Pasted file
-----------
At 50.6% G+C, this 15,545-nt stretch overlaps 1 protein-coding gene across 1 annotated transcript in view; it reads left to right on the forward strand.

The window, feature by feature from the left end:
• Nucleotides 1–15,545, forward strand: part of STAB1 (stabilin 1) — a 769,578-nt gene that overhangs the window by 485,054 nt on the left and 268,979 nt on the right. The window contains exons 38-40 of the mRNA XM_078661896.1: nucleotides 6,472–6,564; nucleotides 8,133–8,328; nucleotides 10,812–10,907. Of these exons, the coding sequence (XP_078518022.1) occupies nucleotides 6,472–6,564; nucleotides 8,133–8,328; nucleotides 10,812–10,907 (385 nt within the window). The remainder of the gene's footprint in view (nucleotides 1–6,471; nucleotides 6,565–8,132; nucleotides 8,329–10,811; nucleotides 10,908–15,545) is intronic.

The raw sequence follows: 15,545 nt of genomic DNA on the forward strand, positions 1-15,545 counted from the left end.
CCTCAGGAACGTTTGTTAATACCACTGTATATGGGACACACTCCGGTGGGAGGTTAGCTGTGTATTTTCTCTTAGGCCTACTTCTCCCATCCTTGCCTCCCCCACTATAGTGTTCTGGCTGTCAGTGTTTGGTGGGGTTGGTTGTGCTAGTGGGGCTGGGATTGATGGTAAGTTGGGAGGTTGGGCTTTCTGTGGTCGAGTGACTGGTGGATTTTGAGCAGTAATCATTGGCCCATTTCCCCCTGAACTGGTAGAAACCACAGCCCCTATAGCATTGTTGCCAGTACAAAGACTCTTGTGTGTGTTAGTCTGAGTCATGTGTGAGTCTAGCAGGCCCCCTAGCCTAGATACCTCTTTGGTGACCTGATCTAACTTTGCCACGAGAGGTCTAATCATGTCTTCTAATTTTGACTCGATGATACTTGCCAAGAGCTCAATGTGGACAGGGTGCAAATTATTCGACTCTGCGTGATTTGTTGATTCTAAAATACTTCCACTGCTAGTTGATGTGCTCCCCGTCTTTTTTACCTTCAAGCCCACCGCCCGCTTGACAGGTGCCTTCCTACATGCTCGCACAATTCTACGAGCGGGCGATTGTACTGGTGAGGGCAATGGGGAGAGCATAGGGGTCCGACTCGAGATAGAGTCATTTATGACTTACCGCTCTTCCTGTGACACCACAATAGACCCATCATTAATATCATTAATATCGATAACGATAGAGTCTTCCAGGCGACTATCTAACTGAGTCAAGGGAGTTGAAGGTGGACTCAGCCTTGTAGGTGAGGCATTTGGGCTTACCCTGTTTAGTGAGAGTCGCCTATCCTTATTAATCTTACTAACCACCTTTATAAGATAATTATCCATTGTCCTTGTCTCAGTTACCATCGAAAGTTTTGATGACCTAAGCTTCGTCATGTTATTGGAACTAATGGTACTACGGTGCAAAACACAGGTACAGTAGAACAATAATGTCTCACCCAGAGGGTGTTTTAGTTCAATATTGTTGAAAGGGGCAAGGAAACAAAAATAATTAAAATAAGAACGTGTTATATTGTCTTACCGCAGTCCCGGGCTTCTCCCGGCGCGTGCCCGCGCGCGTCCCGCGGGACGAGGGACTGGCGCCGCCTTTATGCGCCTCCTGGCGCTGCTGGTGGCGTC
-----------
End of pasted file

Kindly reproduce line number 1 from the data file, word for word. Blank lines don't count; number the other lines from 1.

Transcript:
At 50.6% G+C, this 15,545-nt stretch overlaps 1 protein-coding gene across 1 annotated transcript in view; it reads left to right on the forward strand.